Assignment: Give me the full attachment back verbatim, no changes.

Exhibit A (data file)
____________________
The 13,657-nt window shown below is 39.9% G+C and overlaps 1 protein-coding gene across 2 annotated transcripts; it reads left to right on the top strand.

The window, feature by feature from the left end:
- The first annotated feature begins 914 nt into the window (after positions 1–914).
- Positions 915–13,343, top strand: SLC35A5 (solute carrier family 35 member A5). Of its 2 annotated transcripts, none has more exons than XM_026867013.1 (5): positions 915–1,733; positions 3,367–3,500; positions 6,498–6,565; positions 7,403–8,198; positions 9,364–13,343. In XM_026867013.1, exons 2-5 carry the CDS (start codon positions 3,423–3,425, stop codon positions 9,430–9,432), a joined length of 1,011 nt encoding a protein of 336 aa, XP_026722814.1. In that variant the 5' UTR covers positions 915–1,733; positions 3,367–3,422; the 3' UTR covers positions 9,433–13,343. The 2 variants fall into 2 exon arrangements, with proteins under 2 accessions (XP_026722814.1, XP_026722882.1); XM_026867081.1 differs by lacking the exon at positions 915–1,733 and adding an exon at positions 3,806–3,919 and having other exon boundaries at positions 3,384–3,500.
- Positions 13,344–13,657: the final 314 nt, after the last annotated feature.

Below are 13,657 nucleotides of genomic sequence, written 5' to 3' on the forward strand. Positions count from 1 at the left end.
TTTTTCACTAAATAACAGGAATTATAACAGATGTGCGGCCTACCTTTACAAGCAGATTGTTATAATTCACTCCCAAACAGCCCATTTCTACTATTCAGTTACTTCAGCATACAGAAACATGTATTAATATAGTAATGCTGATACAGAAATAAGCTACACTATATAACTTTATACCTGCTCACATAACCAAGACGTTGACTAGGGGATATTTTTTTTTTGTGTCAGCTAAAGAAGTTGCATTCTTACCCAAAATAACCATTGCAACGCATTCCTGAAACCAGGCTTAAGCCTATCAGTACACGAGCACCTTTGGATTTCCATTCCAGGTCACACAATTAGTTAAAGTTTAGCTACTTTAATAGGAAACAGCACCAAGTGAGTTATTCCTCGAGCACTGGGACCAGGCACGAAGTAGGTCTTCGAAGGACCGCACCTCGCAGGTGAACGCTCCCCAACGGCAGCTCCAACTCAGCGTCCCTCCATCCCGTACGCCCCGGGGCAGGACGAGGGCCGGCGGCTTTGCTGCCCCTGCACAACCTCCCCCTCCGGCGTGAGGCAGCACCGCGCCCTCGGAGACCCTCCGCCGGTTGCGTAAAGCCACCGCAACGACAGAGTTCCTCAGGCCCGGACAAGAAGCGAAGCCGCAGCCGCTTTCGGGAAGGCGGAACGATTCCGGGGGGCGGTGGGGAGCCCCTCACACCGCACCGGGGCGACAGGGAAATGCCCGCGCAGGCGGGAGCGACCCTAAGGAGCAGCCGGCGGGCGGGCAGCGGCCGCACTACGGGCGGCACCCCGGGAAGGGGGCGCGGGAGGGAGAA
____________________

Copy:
The 13,657-nt window shown below is 39.9% G+C and overlaps 1 protein-coding gene across 2 annotated transcripts; it reads left to right on the top strand.

The window, feature by feature from the left end:
- The first annotated feature begins 914 nt into the window (after positions 1–914).
- Positions 915–13,343, top strand: SLC35A5 (solute carrier family 35 member A5). Of its 2 annotated transcripts, none has more exons than XM_026867013.1 (5): positions 915–1,733; positions 3,367–3,500; positions 6,498–6,565; positions 7,403–8,198; positions 9,364–13,343. In XM_026867013.1, exons 2-5 carry the CDS (start codon positions 3,423–3,425, stop codon positions 9,430–9,432), a joined length of 1,011 nt encoding a protein of 336 aa, XP_026722814.1. In that variant the 5' UTR covers positions 915–1,733; positions 3,367–3,422; the 3' UTR covers positions 9,433–13,343. The 2 variants fall into 2 exon arrangements, with proteins under 2 accessions (XP_026722814.1, XP_026722882.1); XM_026867081.1 differs by lacking the exon at positions 915–1,733 and adding an exon at positions 3,806–3,919 and having other exon boundaries at positions 3,384–3,500.
- Positions 13,344–13,657: the final 314 nt, after the last annotated feature.

Below are 13,657 nucleotides of genomic sequence, written 5' to 3' on the forward strand. Positions count from 1 at the left end.
TTTTTCACTAAATAACAGGAATTATAACAGATGTGCGGCCTACCTTTACAAGCAGATTGTTATAATTCACTCCCAAACAGCCCATTTCTACTATTCAGTTACTTCAGCATACAGAAACATGTATTAATATAGTAATGCTGATACAGAAATAAGCTACACTATATAACTTTATACCTGCTCACATAACCAAGACGTTGACTAGGGGATATTTTTTTTTTGTGTCAGCTAAAGAAGTTGCATTCTTACCCAAAATAACCATTGCAACGCATTCCTGAAACCAGGCTTAAGCCTATCAGTACACGAGCACCTTTGGATTTCCATTCCAGGTCACACAATTAGTTAAAGTTTAGCTACTTTAATAGGAAACAGCACCAAGTGAGTTATTCCTCGAGCACTGGGACCAGGCACGAAGTAGGTCTTCGAAGGACCGCACCTCGCAGGTGAACGCTCCCCAACGGCAGCTCCAACTCAGCGTCCCTCCATCCCGTACGCCCCGGGGCAGGACGAGGGCCGGCGGCTTTGCTGCCCCTGCACAACCTCCCCCTCCGGCGTGAGGCAGCACCGCGCCCTCGGAGACCCTCCGCCGGTTGCGTAAAGCCACCGCAACGACAGAGTTCCTCAGGCCCGGACAAGAAGCGAAGCCGCAGCCGCTTTCGGGAAGGCGGAACGATTCCGGGGGGCGGTGGGGAGCCCCTCACACCGCACCGGGGCGACAGGGAAATGCCCGCGCAGGCGGGAGCGACCCTAAGGAGCAGCCGGCGGGCGGGCAGCGGCCGCACTACGGGCGGCACCCCGGGAAGGGGGCGCGGGAGGGAGAA